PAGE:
An exoplanet, or extrasolar planet, is a planet outside our solar system.  The first confirmed detection of such a planet occurred in 1992 [scientific paper].  Since then there have been 528 confirmed detections (as of 12th February 2011) with many more being added to the list on a constant basis.  A full and updated catalogue of exoplanets can be found at The Extrasolar Planets Encyclopedia.

These planets are so far away and so faint that they can only be detected indirectly.  Various detection methods exist; for example, you can look for a tiny wobble in a stars position caused by the gravitational pull of the orbiting planet, or you can look for a faint dimming of a star’s light as the orbiting planet passes in front.  The NASA Kepler space observatory, launched in 2009, uses the latter method for its mission to discover Earth-like planets orbiting other stars.

The race is now underway to find that first “Earth-like” exoplanet, sometimes dubbed Earth-2.0 or the Goldilocks planet.  Such a discovery seems now inevitable and only a matter of time, but when it comes will nonetheless surely be a moment of profound significance.  This planet would have to be of similar size to the Earth and within an orbiting zone of its star that would allow for the existence of liquid water – the so-called “habitable zone“, and not be tidally locked i.e. not have one side of the planet always facing the star.  Although the exact criteria for an Earth-like planet as well as how and when this discovery is likely to be announced is not altogether clear, see here.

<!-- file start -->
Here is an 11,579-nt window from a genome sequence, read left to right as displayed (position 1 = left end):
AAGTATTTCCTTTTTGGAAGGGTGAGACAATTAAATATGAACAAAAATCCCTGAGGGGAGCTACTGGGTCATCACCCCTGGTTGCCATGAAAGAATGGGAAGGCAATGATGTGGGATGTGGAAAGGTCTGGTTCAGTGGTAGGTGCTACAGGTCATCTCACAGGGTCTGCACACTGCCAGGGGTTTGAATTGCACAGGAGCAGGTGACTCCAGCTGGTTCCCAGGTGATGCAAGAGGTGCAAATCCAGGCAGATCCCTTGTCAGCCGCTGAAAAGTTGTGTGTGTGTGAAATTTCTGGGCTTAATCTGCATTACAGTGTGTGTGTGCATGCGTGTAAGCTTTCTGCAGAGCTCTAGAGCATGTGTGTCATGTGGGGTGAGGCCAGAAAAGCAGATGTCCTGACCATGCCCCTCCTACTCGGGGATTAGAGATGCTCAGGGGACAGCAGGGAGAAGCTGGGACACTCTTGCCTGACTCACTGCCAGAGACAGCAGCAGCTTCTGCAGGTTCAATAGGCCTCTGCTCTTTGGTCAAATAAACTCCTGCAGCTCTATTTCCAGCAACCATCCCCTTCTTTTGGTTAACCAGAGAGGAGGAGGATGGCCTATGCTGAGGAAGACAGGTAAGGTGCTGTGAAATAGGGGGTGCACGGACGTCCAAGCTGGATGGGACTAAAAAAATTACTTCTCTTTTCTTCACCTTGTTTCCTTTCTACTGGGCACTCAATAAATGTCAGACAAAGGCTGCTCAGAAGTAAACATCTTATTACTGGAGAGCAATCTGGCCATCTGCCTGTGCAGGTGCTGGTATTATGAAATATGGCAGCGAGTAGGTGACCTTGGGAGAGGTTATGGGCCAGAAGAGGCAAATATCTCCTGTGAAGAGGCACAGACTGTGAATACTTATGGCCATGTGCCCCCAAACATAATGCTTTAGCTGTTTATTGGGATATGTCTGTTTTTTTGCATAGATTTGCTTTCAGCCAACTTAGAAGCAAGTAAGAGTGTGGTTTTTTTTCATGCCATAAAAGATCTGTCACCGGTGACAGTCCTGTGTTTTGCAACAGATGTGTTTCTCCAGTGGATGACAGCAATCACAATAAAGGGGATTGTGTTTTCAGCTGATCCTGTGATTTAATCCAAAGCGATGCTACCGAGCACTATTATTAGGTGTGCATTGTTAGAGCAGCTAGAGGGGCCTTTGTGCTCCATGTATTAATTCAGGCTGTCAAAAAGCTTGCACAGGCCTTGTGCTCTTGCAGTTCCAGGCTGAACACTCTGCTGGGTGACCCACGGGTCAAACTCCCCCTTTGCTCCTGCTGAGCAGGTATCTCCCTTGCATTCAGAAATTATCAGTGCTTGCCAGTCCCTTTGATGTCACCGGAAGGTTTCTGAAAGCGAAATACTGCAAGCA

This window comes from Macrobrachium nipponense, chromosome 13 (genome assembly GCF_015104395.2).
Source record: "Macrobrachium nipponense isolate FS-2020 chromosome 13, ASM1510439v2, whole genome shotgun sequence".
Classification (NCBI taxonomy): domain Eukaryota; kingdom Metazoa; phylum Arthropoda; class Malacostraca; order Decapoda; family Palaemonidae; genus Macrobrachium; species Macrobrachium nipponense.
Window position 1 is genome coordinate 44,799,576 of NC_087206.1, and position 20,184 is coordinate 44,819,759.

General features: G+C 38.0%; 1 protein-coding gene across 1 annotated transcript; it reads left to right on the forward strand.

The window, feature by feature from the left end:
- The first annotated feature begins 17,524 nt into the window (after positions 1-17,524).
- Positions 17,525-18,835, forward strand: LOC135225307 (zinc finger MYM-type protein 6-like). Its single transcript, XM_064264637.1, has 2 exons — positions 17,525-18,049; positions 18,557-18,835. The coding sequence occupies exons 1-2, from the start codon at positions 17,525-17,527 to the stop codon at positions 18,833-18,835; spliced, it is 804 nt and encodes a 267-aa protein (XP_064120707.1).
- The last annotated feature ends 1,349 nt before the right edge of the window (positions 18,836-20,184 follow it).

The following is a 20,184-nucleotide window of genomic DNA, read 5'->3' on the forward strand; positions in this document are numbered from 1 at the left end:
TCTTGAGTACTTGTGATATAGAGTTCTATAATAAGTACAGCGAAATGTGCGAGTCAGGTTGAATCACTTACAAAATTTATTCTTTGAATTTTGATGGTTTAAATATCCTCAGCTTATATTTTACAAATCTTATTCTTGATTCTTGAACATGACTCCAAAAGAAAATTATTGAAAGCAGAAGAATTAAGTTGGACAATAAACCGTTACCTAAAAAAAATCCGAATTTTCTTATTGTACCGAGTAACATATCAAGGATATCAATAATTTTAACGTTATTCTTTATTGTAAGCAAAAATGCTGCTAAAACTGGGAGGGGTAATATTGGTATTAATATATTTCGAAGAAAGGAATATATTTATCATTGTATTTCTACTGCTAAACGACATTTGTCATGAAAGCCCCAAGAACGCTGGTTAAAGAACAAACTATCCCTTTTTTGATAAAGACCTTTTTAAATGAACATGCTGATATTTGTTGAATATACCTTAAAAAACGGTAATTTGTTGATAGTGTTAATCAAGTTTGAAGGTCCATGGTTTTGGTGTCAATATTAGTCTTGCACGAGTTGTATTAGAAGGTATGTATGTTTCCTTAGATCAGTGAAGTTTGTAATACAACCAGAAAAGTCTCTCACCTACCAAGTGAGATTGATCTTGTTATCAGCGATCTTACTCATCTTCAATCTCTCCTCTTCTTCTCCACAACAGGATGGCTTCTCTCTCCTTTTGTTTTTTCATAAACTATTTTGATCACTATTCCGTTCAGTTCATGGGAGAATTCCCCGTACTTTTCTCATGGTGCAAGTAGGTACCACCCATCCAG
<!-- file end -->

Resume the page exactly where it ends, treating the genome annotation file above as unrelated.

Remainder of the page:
The Kepler space-based telescope has already produced a windfall of potential candidates [scientific paper][BBC article].

Recently published results have thrown up surprising planetary configurations, such as a planetary system comprised of six planets in very close orbit to their star, causing astronomers to rethink theories on how planets are formed [scientific paper][BBC article].

There is still the possibility that a rouge planet (in interstellar space having been ejected from its planetary system) could support an ocean (kept warm by geothermal activity) beneath its frozen surface leaving open the intriguing possibility of life in unexpected corners of the universe.  [scientific study][summary].

The discovery of multiple extrasolar planets (with estimates of at least 40% of solar-type stars having low-mass planets [BBC article]) has intensified interest in the possibility of extraterrestrial life.  I shall leave this discussion for a future post.